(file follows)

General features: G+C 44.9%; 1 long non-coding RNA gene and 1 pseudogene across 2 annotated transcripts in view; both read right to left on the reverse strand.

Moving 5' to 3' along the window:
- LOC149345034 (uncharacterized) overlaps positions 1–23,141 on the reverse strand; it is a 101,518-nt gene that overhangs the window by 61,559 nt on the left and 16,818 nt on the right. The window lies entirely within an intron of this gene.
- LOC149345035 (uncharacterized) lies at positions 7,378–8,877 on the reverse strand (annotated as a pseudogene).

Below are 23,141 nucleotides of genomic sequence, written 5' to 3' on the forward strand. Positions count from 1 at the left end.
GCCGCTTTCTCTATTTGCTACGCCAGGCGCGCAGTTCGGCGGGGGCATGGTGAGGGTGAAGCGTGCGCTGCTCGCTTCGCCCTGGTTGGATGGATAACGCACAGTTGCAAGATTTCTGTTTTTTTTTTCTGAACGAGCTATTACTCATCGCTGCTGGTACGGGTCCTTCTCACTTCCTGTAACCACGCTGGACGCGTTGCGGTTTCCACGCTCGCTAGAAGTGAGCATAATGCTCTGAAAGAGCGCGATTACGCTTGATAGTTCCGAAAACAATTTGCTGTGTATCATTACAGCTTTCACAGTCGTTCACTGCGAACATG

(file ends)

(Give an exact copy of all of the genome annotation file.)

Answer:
General features: G+C 44.9%; 1 long non-coding RNA gene and 1 pseudogene across 2 annotated transcripts in view; both read right to left on the reverse strand.

Moving 5' to 3' along the window:
- LOC149345034 (uncharacterized) overlaps positions 1–23,141 on the reverse strand; it is a 101,518-nt gene that overhangs the window by 61,559 nt on the left and 16,818 nt on the right. The window lies entirely within an intron of this gene.
- LOC149345035 (uncharacterized) lies at positions 7,378–8,877 on the reverse strand (annotated as a pseudogene).

Below are 23,141 nucleotides of genomic sequence, written 5' to 3' on the forward strand. Positions count from 1 at the left end.
GCCGCTTTCTCTATTTGCTACGCCAGGCGCGCAGTTCGGCGGGGGCATGGTGAGGGTGAAGCGTGCGCTGCTCGCTTCGCCCTGGTTGGATGGATAACGCACAGTTGCAAGATTTCTGTTTTTTTTTTCTGAACGAGCTATTACTCATCGCTGCTGGTACGGGTCCTTCTCACTTCCTGTAACCACGCTGGACGCGTTGCGGTTTCCACGCTCGCTAGAAGTGAGCATAATGCTCTGAAAGAGCGCGATTACGCTTGATAGTTCCGAAAACAATTTGCTGTGTATCATTACAGCTTTCACAGTCGTTCACTGCGAACATG